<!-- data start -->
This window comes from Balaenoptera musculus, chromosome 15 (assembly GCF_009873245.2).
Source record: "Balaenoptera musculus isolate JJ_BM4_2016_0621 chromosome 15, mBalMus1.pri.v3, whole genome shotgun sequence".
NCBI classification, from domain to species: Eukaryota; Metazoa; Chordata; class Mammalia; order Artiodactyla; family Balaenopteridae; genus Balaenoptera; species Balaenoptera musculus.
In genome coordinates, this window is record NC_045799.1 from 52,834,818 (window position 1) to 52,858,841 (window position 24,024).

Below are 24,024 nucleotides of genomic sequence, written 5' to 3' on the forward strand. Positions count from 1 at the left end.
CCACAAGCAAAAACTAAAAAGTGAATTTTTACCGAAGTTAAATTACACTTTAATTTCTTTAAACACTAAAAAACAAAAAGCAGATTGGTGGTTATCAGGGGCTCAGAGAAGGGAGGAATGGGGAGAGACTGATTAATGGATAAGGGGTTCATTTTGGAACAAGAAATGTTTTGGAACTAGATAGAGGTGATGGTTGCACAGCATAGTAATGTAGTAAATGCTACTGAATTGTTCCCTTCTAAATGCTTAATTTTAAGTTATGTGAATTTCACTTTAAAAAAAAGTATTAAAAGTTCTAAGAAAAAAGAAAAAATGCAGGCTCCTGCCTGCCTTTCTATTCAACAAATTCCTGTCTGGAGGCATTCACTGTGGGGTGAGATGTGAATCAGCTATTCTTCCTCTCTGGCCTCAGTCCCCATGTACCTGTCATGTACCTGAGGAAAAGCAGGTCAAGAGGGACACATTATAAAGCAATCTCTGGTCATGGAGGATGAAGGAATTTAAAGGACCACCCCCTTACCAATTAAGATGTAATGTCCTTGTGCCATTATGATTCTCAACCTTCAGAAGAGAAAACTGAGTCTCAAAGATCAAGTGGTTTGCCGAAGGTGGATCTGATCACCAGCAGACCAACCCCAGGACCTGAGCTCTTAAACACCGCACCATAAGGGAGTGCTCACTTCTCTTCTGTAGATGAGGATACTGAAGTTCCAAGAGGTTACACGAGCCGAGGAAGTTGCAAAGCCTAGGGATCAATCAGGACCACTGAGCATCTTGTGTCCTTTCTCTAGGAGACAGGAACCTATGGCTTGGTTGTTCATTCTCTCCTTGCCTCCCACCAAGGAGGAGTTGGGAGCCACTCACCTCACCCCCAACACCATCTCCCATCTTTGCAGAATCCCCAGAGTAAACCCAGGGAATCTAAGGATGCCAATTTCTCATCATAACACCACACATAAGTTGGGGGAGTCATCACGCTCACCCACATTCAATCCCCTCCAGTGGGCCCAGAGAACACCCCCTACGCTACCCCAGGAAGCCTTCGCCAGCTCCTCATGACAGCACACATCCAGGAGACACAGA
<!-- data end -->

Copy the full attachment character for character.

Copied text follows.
This window comes from Balaenoptera musculus, chromosome 15 (assembly GCF_009873245.2).
Source record: "Balaenoptera musculus isolate JJ_BM4_2016_0621 chromosome 15, mBalMus1.pri.v3, whole genome shotgun sequence".
NCBI classification, from domain to species: Eukaryota; Metazoa; Chordata; class Mammalia; order Artiodactyla; family Balaenopteridae; genus Balaenoptera; species Balaenoptera musculus.
In genome coordinates, this window is record NC_045799.1 from 52,834,818 (window position 1) to 52,858,841 (window position 24,024).

Below are 24,024 nucleotides of genomic sequence, written 5' to 3' on the forward strand. Positions count from 1 at the left end.
CCACAAGCAAAAACTAAAAAGTGAATTTTTACCGAAGTTAAATTACACTTTAATTTCTTTAAACACTAAAAAACAAAAAGCAGATTGGTGGTTATCAGGGGCTCAGAGAAGGGAGGAATGGGGAGAGACTGATTAATGGATAAGGGGTTCATTTTGGAACAAGAAATGTTTTGGAACTAGATAGAGGTGATGGTTGCACAGCATAGTAATGTAGTAAATGCTACTGAATTGTTCCCTTCTAAATGCTTAATTTTAAGTTATGTGAATTTCACTTTAAAAAAAAGTATTAAAAGTTCTAAGAAAAAAGAAAAAATGCAGGCTCCTGCCTGCCTTTCTATTCAACAAATTCCTGTCTGGAGGCATTCACTGTGGGGTGAGATGTGAATCAGCTATTCTTCCTCTCTGGCCTCAGTCCCCATGTACCTGTCATGTACCTGAGGAAAAGCAGGTCAAGAGGGACACATTATAAAGCAATCTCTGGTCATGGAGGATGAAGGAATTTAAAGGACCACCCCCTTACCAATTAAGATGTAATGTCCTTGTGCCATTATGATTCTCAACCTTCAGAAGAGAAAACTGAGTCTCAAAGATCAAGTGGTTTGCCGAAGGTGGATCTGATCACCAGCAGACCAACCCCAGGACCTGAGCTCTTAAACACCGCACCATAAGGGAGTGCTCACTTCTCTTCTGTAGATGAGGATACTGAAGTTCCAAGAGGTTACACGAGCCGAGGAAGTTGCAAAGCCTAGGGATCAATCAGGACCACTGAGCATCTTGTGTCCTTTCTCTAGGAGACAGGAACCTATGGCTTGGTTGTTCATTCTCTCCTTGCCTCCCACCAAGGAGGAGTTGGGAGCCACTCACCTCACCCCCAACACCATCTCCCATCTTTGCAGAATCCCCAGAGTAAACCCAGGGAATCTAAGGATGCCAATTTCTCATCATAACACCACACATAAGTTGGGGGAGTCATCACGCTCACCCACATTCAATCCCCTCCAGTGGGCCCAGAGAACACCCCCTACGCTACCCCAGGAAGCCTTCGCCAGCTCCTCATGACAGCACACATCCAGGAGACACAGA